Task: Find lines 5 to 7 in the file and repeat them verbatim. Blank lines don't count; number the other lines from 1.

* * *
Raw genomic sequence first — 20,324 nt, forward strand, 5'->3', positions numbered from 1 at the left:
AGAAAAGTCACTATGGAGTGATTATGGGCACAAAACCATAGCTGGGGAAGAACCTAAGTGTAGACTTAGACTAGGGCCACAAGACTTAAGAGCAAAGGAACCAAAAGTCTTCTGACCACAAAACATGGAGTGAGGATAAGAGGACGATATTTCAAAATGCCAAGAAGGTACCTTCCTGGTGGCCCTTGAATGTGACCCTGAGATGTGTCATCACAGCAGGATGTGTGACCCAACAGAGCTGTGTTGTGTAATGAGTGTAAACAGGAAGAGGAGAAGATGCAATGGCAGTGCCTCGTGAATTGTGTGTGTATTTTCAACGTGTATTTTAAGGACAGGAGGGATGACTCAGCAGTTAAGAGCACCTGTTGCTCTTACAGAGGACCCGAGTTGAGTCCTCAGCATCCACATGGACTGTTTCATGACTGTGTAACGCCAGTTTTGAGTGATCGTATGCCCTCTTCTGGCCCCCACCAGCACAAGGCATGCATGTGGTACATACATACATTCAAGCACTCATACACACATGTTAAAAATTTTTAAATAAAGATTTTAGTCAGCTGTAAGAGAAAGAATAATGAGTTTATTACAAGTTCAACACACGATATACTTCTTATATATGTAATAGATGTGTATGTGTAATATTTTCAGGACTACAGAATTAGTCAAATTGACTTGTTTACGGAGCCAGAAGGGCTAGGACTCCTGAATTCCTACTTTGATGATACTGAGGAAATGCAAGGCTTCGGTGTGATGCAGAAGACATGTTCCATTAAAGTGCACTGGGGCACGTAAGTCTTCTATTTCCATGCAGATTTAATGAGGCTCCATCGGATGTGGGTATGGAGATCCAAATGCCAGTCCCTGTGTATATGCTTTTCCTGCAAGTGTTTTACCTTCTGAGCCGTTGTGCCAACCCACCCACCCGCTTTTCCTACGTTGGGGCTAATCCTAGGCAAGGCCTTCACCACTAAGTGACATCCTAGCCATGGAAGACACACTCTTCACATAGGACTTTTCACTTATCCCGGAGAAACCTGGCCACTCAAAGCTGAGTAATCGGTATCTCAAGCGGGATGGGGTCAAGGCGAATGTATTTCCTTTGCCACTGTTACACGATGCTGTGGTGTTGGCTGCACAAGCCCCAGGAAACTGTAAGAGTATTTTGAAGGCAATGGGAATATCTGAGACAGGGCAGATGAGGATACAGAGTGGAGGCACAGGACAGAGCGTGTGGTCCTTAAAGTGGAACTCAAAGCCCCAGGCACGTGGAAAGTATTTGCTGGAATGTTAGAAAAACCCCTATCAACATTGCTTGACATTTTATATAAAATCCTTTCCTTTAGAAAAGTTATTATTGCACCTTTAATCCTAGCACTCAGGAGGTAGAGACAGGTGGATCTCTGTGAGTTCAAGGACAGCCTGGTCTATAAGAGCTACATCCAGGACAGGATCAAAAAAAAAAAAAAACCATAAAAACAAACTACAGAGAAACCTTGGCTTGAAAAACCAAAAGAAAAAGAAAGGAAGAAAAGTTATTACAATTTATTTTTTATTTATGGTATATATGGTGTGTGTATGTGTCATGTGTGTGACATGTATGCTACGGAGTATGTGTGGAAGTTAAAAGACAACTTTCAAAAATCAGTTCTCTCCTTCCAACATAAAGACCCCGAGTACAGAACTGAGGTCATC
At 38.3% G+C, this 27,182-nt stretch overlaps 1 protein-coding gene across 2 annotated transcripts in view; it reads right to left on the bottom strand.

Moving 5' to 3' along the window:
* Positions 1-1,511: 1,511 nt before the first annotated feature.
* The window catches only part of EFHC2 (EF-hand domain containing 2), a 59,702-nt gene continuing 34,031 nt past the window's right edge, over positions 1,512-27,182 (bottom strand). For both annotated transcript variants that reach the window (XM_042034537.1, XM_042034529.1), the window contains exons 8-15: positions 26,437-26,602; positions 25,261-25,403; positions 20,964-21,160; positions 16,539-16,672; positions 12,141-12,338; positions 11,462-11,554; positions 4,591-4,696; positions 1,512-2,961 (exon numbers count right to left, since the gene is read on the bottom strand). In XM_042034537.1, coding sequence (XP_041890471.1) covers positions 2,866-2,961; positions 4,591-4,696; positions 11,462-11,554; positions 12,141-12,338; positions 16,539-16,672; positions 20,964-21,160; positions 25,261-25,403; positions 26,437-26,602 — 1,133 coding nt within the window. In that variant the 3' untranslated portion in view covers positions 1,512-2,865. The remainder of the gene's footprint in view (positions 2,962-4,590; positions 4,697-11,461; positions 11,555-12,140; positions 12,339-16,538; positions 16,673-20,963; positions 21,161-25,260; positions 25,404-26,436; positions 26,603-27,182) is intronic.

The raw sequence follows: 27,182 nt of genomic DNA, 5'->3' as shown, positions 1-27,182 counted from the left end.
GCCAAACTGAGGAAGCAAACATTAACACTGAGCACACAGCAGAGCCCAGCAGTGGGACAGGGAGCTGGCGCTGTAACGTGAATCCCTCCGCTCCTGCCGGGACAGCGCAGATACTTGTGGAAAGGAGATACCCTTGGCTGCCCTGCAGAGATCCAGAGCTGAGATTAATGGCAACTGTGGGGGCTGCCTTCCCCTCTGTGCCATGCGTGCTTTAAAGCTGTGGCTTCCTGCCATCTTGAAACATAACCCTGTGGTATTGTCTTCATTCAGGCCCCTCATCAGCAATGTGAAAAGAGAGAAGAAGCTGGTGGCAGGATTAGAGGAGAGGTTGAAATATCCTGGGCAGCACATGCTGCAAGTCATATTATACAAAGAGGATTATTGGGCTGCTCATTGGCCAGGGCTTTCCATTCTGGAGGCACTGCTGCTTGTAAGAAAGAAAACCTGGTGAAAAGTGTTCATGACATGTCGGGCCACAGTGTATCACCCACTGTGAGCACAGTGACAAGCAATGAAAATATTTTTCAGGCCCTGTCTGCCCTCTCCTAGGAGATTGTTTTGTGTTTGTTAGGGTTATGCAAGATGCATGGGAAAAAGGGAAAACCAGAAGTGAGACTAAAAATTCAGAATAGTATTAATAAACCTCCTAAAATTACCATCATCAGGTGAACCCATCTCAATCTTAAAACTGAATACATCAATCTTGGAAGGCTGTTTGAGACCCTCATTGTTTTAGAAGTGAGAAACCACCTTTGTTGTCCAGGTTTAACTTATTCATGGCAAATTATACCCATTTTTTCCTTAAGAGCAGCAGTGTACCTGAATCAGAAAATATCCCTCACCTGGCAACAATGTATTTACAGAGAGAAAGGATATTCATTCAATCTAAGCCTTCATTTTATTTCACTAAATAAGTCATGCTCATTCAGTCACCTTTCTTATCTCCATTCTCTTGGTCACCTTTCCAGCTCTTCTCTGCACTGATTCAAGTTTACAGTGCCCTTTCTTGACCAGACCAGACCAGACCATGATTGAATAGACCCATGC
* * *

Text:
* Positions 1-1,511: 1,511 nt before the first annotated feature.
* The window catches only part of EFHC2 (EF-hand domain containing 2), a 59,702-nt gene continuing 34,031 nt past the window's right edge, over positions 1,512-27,182 (bottom strand). For both annotated transcript variants that reach the window (XM_042034537.1, XM_042034529.1), the window contains exons 8-15: positions 26,437-26,602; positions 25,261-25,403; positions 20,964-21,160; positions 16,539-16,672; positions 12,141-12,338; positions 11,462-11,554; positions 4,591-4,696; positions 1,512-2,961 (exon numbers count right to left, since the gene is read on the bottom strand). In XM_042034537.1, coding sequence (XP_041890471.1) covers positions 2,866-2,961; positions 4,591-4,696; positions 11,462-11,554; positions 12,141-12,338; positions 16,539-16,672; positions 20,964-21,160; positions 25,261-25,403; positions 26,437-26,602 — 1,133 coding nt within the window. In that variant the 3' untranslated portion in view covers positions 1,512-2,865. The remainder of the gene's footprint in view (positions 2,962-4,590; positions 4,697-11,461; positions 11,555-12,140; positions 12,339-16,538; positions 16,673-20,963; positions 21,161-25,260; positions 25,404-26,436; positions 26,603-27,182) is intronic.

The raw sequence follows: 27,182 nt of genomic DNA, 5'->3' as shown, positions 1-27,182 counted from the left end.